Broadcast Compression getting worse? at DVinfo.net

Go Back   DV Info Net > And Now, For Something Completely Different... > The TOTEM Poll: Totally Off Topic, Everything Media

The TOTEM Poll: Totally Off Topic, Everything Media
Let's talk about anything media related.


Reply
 
Thread Tools Search this Thread
Old June 6th, 2012, 07:27 PM   #1
Major Player
 
Join Date: Dec 2002
Location: Plantation, FL
Posts: 238
Broadcast Compression getting worse?

So, it seems to me that even the most watched programs are being compressed heavily.
I was watching Mad Men and was just amazed at the poor quality of the image.
Anyone noticing a degradation of broadcast standards?

This is based on Comcast South Florida. OnDemand is even worse.
__________________
Mark Ahrens
www.heritagefilms.net
Mark Ahrens is offline   Reply With Quote
Old June 6th, 2012, 07:52 PM   #2
Inner Circle
 
Join Date: May 2005
Location: Burnaby, BC, Canada
Posts: 2,963
Re: Broadcast Compression getting worse?

Cable is notorious for re-compression. Started with MPEG-2 at around 12Mbps and now we have H.264 streams at even lower bitrates being delivered on Cable and FTTH services. The least amount of accessible compression comes from ATSC over-the-air.

However, in Canada, even ATSC is not a guarantee for the lowest amount of compression as simsubbed programming usually takes a US ATSC signal and recompresses it for Canadian airing, and that is then passed through cable. So if you're watching a live show like American Idol on CTV, it's taking an American 720p60 ATSC signal, converting it to 1080i, then recompressing it first to ATSC on CTV, then again if it's going to cable.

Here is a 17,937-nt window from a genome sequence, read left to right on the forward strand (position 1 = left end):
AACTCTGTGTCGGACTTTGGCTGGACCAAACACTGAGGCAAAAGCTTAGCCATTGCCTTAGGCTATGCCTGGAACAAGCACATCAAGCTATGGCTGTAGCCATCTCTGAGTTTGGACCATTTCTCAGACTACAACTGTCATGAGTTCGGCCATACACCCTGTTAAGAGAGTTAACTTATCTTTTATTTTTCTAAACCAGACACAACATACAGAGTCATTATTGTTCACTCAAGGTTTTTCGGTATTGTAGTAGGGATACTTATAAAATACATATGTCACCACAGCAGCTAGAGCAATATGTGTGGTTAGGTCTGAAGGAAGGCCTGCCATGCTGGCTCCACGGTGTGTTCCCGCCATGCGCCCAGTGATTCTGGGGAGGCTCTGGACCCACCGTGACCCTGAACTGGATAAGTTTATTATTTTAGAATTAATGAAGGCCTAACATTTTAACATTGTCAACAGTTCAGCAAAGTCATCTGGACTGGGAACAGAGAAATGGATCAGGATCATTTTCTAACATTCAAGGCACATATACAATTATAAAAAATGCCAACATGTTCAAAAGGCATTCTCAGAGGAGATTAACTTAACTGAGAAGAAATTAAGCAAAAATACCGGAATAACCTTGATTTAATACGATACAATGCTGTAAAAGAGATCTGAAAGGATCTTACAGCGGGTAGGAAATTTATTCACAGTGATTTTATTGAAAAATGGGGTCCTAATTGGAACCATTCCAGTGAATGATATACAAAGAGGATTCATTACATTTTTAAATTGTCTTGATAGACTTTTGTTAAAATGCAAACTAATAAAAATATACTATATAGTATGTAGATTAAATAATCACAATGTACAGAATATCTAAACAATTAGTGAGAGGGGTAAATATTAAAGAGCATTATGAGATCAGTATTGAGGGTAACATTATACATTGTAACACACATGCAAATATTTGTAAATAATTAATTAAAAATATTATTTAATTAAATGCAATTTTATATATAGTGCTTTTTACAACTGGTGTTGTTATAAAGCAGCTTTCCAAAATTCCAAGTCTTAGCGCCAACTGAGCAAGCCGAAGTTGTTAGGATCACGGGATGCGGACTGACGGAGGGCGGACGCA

The absolute worst case scenario is the CBC. They take a 1080i source and downconvert it to 720p60 for ATSC, but then cable re-upconverts it to 1080i from 1280x540 per frame. You get both de-interlacing and macroblocking artifacts.
__________________
I wait for the day cost-efficient global shutter 60fps capable CMOS sensors emerge for use on major manufacturers' cameras. (Sony, Canon, etc.) Rolling Shutters are a plague.
Jack Zhang is offline   Reply With Quote
Old June 7th, 2012, 07:35 AM   #3
Slash Rules!
 
Join Date: Apr 2002
Location: Houston, Texas
Posts: 4,723
Re: Broadcast Compression getting worse?

Boys, you ain't seen nothin' til you've seen the "This" network.
Josh Bass is offline   Reply With Quote
Old June 7th, 2012, 10:15 AM   #4
Major Player
 
Join Date: Mar 2010
Location: Raleigh, NC, USA
Posts: 677
Re: Broadcast Compression getting worse?

Quote:
Originally Posted by Mark Ahrens View Post
Anyone noticing a degradation of broadcast standards?
There aren't any standards that I can see. But if you are watching a signal from a cable provider, no doubt they will continue to shrink their bit-rate, crush blacks, and increase compression -- unless we stop them. Corporations only care about the money; remember that.

If you want a quality signal, your best bet is OTA. I've found that the actual broadcast stations (at least in my local area) are decently responsible and are interested in signal quality. Locally we prevailed (me and a bunch of other viewers) on the local NBC affiliate to rob bits from their subchannels to improve the bit rate of their main channel during the last winter olympics. They did, and the signal improved rather markedly. For the duration of the olympics anyway. Sigh...

I've also been known to hop on the station engineers for more bit rate during basketball games. A panning camera and a checked hardwood basketball floor can make complete mush without sufficient bit-rate. The engineers know this, and now that they've had a couple of years of phone calls about it they seem to ride bit-rate the same way I ride levels on a field mixer -- they know to increase bit-rates during the NCAAs and viewers don't have to call them now.